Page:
Being bigger doesn’t mean being more valuable.
For example, the largest number with a name is the Googolplexian, a “1” followed by so many zeros that Carl Sagan said it would be physically impossible to write them all down because there simply isn’t enough room in the universe. Moreover, it’s said that if you filled the universe with dust particles, the number of different combinations in which you could arrange and number these particles would be far less than a googolplexian. (Why you want to do that is a completely different question.)
On a more human scale of “bigness,” I recently visited the Spruce Goose, technically the “H-4 Hercules Flying Boat,” constructed by Howard Hughes after World War II. Among other facts, I learned that this ginormous plane (which only flew once) is made of Birch, not Spruce; has piles of beach balls in its wings and belly to keep it afloat should it spring a leak; and that although it was constructed over 60 years ago, no modern plane has a larger wingspan. (There are a few that are slightly longer.)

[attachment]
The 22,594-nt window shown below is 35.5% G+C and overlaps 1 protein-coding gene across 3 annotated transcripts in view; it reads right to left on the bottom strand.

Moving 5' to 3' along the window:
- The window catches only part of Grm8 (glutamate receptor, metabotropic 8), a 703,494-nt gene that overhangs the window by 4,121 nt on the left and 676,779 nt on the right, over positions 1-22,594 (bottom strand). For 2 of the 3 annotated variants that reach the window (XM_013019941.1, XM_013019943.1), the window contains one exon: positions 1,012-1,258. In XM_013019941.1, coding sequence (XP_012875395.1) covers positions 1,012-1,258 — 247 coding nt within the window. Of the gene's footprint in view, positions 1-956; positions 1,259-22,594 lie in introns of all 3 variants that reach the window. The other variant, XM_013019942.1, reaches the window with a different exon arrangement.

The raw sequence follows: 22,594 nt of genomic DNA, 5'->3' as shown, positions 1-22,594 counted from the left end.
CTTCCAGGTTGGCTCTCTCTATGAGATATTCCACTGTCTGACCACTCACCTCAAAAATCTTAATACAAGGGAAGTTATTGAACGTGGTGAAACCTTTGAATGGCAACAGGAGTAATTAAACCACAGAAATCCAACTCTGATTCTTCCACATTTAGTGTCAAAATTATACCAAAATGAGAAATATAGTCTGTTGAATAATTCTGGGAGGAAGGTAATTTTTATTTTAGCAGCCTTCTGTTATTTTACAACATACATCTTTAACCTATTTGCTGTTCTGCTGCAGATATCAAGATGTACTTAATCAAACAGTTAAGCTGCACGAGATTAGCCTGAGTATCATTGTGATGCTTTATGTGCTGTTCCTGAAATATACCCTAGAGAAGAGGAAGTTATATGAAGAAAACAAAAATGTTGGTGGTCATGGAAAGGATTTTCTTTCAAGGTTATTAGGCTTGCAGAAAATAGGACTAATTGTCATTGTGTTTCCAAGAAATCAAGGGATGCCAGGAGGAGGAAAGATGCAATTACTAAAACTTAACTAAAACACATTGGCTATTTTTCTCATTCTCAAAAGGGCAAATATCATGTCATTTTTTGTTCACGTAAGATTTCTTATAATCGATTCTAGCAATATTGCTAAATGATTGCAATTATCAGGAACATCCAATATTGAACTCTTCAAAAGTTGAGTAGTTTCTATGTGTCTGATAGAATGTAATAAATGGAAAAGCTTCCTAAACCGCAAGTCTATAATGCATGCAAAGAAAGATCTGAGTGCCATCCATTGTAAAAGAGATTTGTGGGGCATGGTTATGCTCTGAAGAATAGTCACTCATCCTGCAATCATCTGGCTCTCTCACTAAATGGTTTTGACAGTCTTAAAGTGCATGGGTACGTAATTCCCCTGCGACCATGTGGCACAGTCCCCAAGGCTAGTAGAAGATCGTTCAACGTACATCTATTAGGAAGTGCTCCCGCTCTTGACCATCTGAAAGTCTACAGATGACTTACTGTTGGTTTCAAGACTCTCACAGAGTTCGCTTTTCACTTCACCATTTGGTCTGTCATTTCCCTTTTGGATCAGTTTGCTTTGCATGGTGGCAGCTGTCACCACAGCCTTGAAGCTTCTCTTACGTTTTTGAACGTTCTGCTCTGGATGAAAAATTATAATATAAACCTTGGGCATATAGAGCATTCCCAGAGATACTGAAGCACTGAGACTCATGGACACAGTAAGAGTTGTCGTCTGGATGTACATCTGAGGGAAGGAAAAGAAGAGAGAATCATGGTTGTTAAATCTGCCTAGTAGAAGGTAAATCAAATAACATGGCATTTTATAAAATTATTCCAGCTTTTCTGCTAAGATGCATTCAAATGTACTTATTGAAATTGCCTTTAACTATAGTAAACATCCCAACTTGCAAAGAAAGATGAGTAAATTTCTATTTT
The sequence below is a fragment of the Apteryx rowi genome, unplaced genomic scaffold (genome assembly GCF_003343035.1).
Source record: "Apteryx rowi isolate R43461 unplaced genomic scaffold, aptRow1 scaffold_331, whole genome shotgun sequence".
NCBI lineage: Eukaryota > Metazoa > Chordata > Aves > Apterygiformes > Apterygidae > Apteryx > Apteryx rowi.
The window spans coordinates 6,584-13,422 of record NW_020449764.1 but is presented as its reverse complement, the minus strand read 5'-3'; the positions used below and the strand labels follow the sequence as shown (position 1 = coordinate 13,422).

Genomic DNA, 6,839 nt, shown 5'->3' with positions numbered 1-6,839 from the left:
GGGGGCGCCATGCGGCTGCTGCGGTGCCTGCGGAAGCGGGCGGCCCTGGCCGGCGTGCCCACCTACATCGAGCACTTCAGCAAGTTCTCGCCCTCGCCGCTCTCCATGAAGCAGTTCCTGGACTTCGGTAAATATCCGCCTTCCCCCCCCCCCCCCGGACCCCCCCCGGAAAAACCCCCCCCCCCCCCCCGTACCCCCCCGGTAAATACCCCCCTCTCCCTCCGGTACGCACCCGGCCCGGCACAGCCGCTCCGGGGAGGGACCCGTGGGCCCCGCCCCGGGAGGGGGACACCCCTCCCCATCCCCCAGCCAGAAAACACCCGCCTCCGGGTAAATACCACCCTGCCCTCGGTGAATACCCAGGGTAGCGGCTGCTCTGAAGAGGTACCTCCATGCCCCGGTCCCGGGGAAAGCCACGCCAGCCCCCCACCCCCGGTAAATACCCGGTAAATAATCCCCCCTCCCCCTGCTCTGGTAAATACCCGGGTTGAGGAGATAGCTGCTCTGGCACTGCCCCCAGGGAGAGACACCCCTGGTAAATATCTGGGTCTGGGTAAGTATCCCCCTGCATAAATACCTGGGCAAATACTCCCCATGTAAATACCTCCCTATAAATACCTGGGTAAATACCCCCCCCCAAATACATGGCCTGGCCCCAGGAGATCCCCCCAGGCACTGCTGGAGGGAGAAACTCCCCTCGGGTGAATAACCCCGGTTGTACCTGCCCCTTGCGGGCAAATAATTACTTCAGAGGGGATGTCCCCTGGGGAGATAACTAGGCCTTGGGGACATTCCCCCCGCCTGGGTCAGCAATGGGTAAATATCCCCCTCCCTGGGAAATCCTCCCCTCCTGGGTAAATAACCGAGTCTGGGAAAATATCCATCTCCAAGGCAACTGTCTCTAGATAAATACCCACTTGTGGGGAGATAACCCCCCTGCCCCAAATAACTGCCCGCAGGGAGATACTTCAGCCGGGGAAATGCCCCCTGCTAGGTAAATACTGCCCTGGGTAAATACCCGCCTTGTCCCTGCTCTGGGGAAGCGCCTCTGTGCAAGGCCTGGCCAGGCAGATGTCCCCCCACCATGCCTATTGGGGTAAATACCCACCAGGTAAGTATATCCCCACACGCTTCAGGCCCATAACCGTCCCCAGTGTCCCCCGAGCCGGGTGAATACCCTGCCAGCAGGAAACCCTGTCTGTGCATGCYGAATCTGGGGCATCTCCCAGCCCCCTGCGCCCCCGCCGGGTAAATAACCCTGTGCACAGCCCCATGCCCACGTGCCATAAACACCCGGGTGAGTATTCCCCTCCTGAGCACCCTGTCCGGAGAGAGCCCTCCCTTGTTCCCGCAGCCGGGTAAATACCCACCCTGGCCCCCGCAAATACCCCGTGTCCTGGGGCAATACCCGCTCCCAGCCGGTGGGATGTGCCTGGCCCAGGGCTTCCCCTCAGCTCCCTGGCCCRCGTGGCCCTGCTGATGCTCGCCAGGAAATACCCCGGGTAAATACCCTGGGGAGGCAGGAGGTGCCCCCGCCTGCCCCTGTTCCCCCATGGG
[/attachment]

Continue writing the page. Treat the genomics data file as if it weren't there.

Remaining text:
As a sullen teen, hardly inspired by anything, I visited the Grand Canyon. Yet, even in my perennial “no big deal” mood, the grandeur of this world wonder broke through, partially due to its vastness. Large structures like the Hoover Dam or Golden Gate Bridge still take away my breath.
“Big” is impressive; there’s no way around it.
Maybe it puts us in perspective; I don’t know. Nonetheless, we are drawn to it.
However, it’s essential to understand the difference between size and value.